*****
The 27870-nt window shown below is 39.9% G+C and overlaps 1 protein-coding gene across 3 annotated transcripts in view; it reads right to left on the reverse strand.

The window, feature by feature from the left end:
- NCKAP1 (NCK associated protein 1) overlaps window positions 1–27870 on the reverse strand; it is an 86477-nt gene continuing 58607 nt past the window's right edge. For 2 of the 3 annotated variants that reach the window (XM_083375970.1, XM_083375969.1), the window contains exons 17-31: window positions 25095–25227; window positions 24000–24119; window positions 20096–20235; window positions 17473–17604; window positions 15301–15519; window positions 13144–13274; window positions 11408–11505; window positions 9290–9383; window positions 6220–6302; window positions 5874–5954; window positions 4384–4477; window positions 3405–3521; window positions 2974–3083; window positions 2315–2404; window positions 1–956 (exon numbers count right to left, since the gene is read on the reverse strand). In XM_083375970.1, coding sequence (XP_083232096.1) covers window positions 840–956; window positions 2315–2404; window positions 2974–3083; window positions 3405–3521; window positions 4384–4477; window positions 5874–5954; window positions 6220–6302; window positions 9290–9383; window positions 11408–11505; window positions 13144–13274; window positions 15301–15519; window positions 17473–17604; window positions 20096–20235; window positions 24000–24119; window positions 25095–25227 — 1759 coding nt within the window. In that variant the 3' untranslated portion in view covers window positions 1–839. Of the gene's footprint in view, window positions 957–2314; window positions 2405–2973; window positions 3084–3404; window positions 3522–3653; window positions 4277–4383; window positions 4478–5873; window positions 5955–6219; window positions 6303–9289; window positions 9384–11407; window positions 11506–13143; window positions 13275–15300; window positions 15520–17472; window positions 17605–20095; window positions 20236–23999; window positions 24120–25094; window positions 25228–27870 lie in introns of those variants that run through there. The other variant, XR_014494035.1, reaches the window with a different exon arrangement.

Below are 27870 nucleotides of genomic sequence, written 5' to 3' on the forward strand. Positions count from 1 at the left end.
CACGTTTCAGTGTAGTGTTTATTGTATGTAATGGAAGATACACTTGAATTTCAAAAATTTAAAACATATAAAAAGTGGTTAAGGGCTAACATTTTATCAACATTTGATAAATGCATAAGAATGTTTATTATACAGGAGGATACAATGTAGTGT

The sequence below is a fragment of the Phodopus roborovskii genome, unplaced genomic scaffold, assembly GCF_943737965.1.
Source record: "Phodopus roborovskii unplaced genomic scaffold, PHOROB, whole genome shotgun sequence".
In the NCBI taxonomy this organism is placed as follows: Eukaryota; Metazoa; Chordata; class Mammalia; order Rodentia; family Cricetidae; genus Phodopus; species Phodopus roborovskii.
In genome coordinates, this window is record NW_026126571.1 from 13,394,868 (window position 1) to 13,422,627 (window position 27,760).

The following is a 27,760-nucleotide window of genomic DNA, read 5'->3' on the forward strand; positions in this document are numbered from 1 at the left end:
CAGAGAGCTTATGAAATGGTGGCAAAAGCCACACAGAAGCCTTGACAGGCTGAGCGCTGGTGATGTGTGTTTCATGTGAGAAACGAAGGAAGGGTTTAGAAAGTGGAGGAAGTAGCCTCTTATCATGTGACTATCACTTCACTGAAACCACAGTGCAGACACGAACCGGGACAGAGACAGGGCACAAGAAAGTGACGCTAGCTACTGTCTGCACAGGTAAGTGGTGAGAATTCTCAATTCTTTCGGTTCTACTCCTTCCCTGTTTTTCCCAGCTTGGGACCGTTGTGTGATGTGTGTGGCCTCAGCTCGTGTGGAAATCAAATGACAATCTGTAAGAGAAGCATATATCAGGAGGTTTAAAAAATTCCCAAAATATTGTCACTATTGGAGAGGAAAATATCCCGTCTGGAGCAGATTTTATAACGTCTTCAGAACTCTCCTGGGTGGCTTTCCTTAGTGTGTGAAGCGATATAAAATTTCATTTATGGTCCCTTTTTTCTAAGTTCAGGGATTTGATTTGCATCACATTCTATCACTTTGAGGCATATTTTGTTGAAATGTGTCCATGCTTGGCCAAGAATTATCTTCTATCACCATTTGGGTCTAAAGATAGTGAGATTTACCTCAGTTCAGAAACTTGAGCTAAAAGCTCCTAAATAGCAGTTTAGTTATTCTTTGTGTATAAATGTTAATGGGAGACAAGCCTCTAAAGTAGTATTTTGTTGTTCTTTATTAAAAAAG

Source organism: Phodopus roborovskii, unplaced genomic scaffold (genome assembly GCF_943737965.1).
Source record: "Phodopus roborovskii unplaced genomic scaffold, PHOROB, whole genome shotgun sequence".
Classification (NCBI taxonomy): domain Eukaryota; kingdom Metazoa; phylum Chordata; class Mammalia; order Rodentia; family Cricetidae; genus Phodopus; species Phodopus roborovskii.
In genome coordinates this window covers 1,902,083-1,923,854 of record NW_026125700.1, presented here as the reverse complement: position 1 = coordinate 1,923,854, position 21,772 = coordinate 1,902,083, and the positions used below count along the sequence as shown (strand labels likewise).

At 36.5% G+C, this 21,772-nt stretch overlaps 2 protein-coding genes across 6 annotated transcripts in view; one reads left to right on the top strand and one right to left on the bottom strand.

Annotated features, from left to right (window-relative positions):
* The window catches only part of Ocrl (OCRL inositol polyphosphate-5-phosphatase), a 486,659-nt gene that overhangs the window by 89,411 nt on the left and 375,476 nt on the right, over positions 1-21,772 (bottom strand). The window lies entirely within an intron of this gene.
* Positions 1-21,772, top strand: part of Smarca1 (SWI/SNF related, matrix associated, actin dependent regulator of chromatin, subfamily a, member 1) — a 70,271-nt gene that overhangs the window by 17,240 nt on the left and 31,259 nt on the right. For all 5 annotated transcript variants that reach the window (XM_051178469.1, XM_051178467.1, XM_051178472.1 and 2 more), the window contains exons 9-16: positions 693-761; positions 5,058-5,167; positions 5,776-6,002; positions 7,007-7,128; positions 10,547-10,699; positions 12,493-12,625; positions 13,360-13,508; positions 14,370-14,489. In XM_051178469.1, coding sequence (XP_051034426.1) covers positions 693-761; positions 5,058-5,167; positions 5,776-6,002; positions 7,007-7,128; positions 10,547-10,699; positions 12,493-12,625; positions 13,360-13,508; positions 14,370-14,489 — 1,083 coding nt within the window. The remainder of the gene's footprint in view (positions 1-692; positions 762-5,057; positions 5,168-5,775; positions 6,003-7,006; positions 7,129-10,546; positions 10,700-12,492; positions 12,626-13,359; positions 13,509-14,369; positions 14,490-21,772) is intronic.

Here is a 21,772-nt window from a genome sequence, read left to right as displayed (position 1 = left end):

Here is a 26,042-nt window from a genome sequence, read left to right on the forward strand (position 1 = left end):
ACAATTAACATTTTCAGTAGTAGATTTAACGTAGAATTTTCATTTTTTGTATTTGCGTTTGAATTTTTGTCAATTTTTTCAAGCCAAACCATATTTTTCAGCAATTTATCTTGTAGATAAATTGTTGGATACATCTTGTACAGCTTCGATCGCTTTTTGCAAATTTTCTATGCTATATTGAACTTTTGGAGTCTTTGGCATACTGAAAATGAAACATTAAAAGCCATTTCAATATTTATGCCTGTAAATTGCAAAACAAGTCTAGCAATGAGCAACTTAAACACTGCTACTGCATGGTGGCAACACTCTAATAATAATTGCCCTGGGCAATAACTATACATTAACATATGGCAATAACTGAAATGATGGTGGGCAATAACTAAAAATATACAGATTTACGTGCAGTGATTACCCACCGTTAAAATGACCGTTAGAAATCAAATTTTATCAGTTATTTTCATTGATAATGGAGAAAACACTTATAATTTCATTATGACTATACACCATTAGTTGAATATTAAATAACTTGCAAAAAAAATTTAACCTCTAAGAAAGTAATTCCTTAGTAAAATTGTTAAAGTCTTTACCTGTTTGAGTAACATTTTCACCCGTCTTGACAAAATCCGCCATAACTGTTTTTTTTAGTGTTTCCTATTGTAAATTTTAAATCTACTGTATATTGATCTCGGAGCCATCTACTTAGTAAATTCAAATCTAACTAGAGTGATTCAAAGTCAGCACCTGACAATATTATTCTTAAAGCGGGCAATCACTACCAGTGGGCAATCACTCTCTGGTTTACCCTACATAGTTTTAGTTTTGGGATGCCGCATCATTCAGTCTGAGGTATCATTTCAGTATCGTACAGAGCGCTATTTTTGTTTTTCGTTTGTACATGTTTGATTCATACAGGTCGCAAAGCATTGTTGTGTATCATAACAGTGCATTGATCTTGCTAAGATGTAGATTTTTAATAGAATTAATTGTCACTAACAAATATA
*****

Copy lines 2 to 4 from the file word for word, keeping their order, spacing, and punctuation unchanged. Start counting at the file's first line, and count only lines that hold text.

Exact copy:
The window, feature by feature from the left end:
- NCKAP1 (NCK associated protein 1) overlaps window positions 1–27870 on the reverse strand; it is an 86477-nt gene continuing 58607 nt past the window's right edge. For 2 of the 3 annotated variants that reach the window (XM_083375970.1, XM_083375969.1), the window contains exons 17-31: window positions 25095–25227; window positions 24000–24119; window positions 20096–20235; window positions 17473–17604; window positions 15301–15519; window positions 13144–13274; window positions 11408–11505; window positions 9290–9383; window positions 6220–6302; window positions 5874–5954; window positions 4384–4477; window positions 3405–3521; window positions 2974–3083; window positions 2315–2404; window positions 1–956 (exon numbers count right to left, since the gene is read on the reverse strand). In XM_083375970.1, coding sequence (XP_083232096.1) covers window positions 840–956; window positions 2315–2404; window positions 2974–3083; window positions 3405–3521; window positions 4384–4477; window positions 5874–5954; window positions 6220–6302; window positions 9290–9383; window positions 11408–11505; window positions 13144–13274; window positions 15301–15519; window positions 17473–17604; window positions 20096–20235; window positions 24000–24119; window positions 25095–25227 — 1759 coding nt within the window. In that variant the 3' untranslated portion in view covers window positions 1–839. Of the gene's footprint in view, window positions 957–2314; window positions 2405–2973; window positions 3084–3404; window positions 3522–3653; window positions 4277–4383; window positions 4478–5873; window positions 5955–6219; window positions 6303–9289; window positions 9384–11407; window positions 11506–13143; window positions 13275–15300; window positions 15520–17472; window positions 17605–20095; window positions 20236–23999; window positions 24120–25094; window positions 25228–27870 lie in introns of those variants that run through there. The other variant, XR_014494035.1, reaches the window with a different exon arrangement.

Below are 27870 nucleotides of genomic sequence, written 5' to 3' on the forward strand. Positions count from 1 at the left end.